Revisiting you know and I mean: some notes on the functions of the two pragmatic markers in contemporary spoken American English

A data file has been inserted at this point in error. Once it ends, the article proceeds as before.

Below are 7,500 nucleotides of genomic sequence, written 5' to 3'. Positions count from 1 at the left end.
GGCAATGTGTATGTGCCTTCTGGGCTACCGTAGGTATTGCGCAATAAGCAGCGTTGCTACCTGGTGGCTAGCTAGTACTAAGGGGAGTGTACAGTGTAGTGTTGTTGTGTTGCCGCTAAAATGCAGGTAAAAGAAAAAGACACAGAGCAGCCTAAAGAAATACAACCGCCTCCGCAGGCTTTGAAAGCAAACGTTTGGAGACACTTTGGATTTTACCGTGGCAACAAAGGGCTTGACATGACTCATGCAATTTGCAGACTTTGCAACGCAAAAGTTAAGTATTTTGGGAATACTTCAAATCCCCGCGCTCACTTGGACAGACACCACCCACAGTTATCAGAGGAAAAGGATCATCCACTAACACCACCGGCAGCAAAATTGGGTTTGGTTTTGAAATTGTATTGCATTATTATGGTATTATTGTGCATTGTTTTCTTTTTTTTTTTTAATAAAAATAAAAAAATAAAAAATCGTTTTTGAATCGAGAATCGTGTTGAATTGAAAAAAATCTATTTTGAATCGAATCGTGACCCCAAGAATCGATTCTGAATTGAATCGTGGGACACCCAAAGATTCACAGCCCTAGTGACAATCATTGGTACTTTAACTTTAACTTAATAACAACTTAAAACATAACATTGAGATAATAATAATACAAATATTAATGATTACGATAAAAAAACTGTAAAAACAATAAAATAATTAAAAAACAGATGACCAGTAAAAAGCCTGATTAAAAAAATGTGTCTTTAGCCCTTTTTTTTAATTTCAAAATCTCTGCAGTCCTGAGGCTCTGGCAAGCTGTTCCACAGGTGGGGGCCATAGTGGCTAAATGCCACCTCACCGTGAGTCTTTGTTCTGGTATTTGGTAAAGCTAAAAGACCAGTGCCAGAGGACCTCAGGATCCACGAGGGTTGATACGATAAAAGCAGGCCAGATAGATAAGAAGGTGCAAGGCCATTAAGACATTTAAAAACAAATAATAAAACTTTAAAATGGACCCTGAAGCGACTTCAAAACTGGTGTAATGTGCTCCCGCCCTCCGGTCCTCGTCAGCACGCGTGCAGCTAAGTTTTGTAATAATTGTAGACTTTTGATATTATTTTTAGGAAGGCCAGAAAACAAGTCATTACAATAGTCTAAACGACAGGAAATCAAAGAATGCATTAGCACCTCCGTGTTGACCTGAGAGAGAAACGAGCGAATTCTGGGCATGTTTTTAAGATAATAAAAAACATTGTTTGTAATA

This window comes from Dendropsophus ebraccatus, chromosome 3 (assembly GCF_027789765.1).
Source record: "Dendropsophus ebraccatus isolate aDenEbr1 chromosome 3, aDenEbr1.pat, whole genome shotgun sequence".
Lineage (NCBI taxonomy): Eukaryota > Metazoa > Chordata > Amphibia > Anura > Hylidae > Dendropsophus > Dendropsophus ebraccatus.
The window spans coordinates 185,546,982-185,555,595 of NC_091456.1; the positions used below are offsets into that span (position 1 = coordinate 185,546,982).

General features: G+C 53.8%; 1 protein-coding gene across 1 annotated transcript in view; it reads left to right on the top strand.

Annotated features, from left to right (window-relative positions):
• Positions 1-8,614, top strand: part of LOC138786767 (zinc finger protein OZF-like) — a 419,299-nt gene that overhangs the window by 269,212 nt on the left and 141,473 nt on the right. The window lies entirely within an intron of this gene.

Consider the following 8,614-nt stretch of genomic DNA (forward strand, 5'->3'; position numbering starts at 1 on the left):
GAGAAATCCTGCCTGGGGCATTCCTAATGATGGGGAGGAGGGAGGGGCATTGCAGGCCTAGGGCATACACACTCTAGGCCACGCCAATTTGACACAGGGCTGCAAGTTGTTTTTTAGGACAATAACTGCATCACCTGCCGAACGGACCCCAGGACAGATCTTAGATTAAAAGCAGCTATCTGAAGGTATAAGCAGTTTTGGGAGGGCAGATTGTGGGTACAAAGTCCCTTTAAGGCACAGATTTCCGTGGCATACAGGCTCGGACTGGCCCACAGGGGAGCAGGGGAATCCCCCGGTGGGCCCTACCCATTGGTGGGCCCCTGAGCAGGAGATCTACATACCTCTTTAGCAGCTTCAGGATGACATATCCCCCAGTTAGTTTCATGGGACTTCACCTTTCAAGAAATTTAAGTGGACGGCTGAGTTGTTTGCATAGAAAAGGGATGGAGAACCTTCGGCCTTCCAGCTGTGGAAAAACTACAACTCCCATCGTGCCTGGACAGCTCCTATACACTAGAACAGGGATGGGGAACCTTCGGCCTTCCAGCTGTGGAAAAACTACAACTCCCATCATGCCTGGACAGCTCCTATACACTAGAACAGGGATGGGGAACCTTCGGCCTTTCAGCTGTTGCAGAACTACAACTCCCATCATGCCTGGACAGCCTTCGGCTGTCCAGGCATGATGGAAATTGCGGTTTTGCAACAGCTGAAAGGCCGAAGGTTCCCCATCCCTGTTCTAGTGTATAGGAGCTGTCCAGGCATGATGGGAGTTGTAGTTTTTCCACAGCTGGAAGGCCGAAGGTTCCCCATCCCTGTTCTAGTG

This article presents a corpus-based study of the pragmatic markers you know and I mean in contemporary spoken American English. Previous research indicates that you know and I mean are polysemous in their discourse roles, serving various functions in speech. By drawing on tokens extracted from the Corpus of Contemporary American English, the Corpus of American Soap Operas and the Corpus of Spoken, Professional American English, which include data from text types differing on the scales of formality and spontaneity, the main aims are 1) to compare the use of these two pragmatic markers and 2) to explore whether and how their behavior differs in three text types: TV and radio programs, soap operas, and White House press conferences and faculty/committee meetings. The results demonstrate that, despite overlapping in some of their functions, you know and I mean cannot be used interchangeably in discourse. Additionally, the functions of the two pragmatic markers vary significantly depending on the corpora, which is due to the particular characteristics of the speech situations in which they are used.
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